Barry heard in his Personal Finance class that he should start investing as soon as possible. He had always thought that it would be smart to start investing after he finishes college and his salary is high enough to pay the bills and to have money left over. He projects that will 50-10 years from now. Barry wants to compare the difference between investing now and investing later. A financial advisor who spoke to Barry suggested that a Roth IRA (Individual Retirement Account) would be a more profitable investment over long term than a regular IRA, so Barry wants to seriously consider the Roth IRA. When table values do not include the information you need use the FV= $1(1 +R)^N where R is the period rate and N is the number of periods.

1. If Barry purchases a $2,000 Roth IRA when he is 25. Years old and expects to earn an average of 6% per year compounded annually over 35 years (until he is 60), how much will accumulate in the investment?

2. If Barry doesn’t put the money in the IRA until he is 35 years old, how much money will accumulate in the account by the time he is 60 years old? How much less will he earn because he invested 10 years later?
3. Interest rate is critical to the speed at which your investment grows. If $1 is invested at 2%, it takes approximately 34.9 years to double. If $ 1 is invested at 5%, it takes approximately 14.2 years to double. Use table 13-1 to determine how many years it takes $1 to double if invested at 10; at 12%.

4. at what interest rate would you need to invest to have your money double in 10 years?

  1. 👍 0
  2. 👎 0
  3. 👁 332
asked by Peter
  1. 1. P1 = Po(1+r)^n

    Po = $2,000

    r = 0.06

    n = 35yrs * 1comp./yr. = 35 Compounding

    P1 = 2000(1.06)^35 = $15,372.17

    2. Use same Eq as above with a 25-yr.

    P2 = Po(1+r)^n

    Difference = P1-P2.

    3. Use your table and compare with calculated values below.

    P = 1(1.10)^n = 2
    n*Log1.1 = Log 2
    n = Log 2/Log1.1 = 7.2725409 Compounding

    T=7.273comp. periods * 1yr/comp. period = 7.273 years.

    P = 1(1.12)^n = 2
    n*Log 1.12 = Log 2
    n = Log 2/Log 1.12 = 6.11 compounding
    periods. T = 6.11 years.

    4. P = $1(1+r)^10 == 2
    10*Log(1+r) = Log 2
    Log(1+r) = Log 2/10 = 0.03010
    1+r = 10^0.0301
    1+r = 1.07177
    r = 0.07177 or 7.18%.

    1. 👍 0
    2. 👎 0
    posted by Henry

Respond to this Question

First Name

Your Response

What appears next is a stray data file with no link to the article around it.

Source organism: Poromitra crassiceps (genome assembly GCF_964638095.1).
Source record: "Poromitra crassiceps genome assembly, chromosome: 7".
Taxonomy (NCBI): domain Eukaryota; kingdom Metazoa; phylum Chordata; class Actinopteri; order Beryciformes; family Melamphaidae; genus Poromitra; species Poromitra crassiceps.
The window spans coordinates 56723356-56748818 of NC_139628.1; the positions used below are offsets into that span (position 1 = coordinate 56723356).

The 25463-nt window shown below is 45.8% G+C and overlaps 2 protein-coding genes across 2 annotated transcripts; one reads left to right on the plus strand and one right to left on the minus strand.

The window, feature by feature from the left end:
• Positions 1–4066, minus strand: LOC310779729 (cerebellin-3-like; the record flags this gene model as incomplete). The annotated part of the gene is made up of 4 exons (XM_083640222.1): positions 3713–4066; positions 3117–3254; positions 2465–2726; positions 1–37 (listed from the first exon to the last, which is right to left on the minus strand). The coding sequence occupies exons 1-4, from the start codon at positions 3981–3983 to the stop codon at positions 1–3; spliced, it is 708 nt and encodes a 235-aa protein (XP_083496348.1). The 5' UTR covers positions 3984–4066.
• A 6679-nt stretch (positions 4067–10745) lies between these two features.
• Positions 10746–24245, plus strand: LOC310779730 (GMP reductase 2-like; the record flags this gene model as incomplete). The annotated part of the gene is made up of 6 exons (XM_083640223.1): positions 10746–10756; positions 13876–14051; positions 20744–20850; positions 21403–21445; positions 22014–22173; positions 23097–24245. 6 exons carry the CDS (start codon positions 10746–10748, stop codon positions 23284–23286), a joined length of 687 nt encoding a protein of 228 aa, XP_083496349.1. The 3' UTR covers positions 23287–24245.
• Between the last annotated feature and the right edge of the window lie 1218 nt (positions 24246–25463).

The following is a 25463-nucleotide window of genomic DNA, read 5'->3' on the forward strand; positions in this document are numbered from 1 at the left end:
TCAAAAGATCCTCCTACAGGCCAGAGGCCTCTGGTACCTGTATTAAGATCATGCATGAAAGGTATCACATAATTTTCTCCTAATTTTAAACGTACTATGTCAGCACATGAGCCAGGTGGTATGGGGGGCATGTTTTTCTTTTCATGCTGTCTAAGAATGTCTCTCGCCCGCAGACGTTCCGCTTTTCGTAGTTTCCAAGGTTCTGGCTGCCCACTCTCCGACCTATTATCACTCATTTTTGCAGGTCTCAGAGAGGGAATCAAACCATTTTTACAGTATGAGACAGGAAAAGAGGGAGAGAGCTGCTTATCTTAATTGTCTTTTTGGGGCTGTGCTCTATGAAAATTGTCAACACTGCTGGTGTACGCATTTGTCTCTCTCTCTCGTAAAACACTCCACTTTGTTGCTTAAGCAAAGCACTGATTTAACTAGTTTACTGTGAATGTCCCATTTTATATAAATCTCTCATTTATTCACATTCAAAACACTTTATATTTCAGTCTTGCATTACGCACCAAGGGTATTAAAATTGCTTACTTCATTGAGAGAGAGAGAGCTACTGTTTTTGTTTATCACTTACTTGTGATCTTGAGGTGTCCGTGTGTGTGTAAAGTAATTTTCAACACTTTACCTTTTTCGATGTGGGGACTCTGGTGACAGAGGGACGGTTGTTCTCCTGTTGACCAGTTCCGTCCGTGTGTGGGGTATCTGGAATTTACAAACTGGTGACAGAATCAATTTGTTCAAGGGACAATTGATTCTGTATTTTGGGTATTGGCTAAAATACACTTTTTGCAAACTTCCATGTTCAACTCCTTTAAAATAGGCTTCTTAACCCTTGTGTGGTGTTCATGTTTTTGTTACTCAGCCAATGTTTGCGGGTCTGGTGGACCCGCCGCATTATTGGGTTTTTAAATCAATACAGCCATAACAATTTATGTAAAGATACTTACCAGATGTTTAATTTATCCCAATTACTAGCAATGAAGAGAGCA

Similar Questions

  1. business Maths

    The main concept to investing is diversify your investments. The old saying of “don’t put all of your eggs in one basket” exemplifies this concept. Kerry Stutsman has saved $2,400 and is wondering how to invest it. She was

    asked by Ekanki on April 23, 2012
  2. com170

    CAN YOU TELL ME IF I HAVE FIVE ADVERBS FIVE ADJECTIVES AND FIVE PRONOUNS I recently had a serious talk with my sister about her personal finance; she wants to be able to buy a new home this year. We carefully went over all her

    asked by angela on January 24, 2011
  3. english

    What verb tense would this sentence be? I am learning so much about financial planning in my personal finance class.

    asked by J on September 29, 2010
  4. math

    Barry is getting an early start on this year's summer chores, he started painting his house already. Barry started out with 110 ounces of blue paint, 120 ounces of red paint, 150 ounces of white paint. Barry painted 4 EQUAL SIZED

    asked by Anonymous on February 22, 2015
  5. Business

    The contrarian approach to investing is best illustrated by A. staying out of the market no matter what experts are saying. B. always buying when others are selling. C. investing in mutual funds, contradicting the idea that

    asked by anon on May 24, 2012
  1. Social Studies

    How can personal finance decisions affect the economy? (3 points) a. Saving puts less of your money into the economy*** b. Spending your money doesn't put money into the economy. c. investing your money can aid businesses and

    asked by Anonymous on March 29, 2018
  2. arithmetic

    Barry and Steve are good friends. Barry wants to buy a new computer, but he doesn't have the money for it right now. Barry says he will pay Steve $2000.00 in five years if Steve gives him $1600.00 for the computer today. Steve

    asked by RACHELLE on June 9, 2008
  3. English

    For homework i was asked to write a personal response to one of the poems that we did in class ("the great hunger' section 1 by Patrick Kavanagh) I really don't know how to start, I read that "personal response" is what i think

    asked by Violetta on November 28, 2009
  4. writing

    can you give me a few examples on a personal conversation about personal finance and credit cards using five different pronouns?

    asked by rhonda on October 17, 2010
  5. english

    Examples of personal interaction with a friend or family member about personal finance or credit cards

    asked by Anonymous on September 24, 2010

More Similar Questions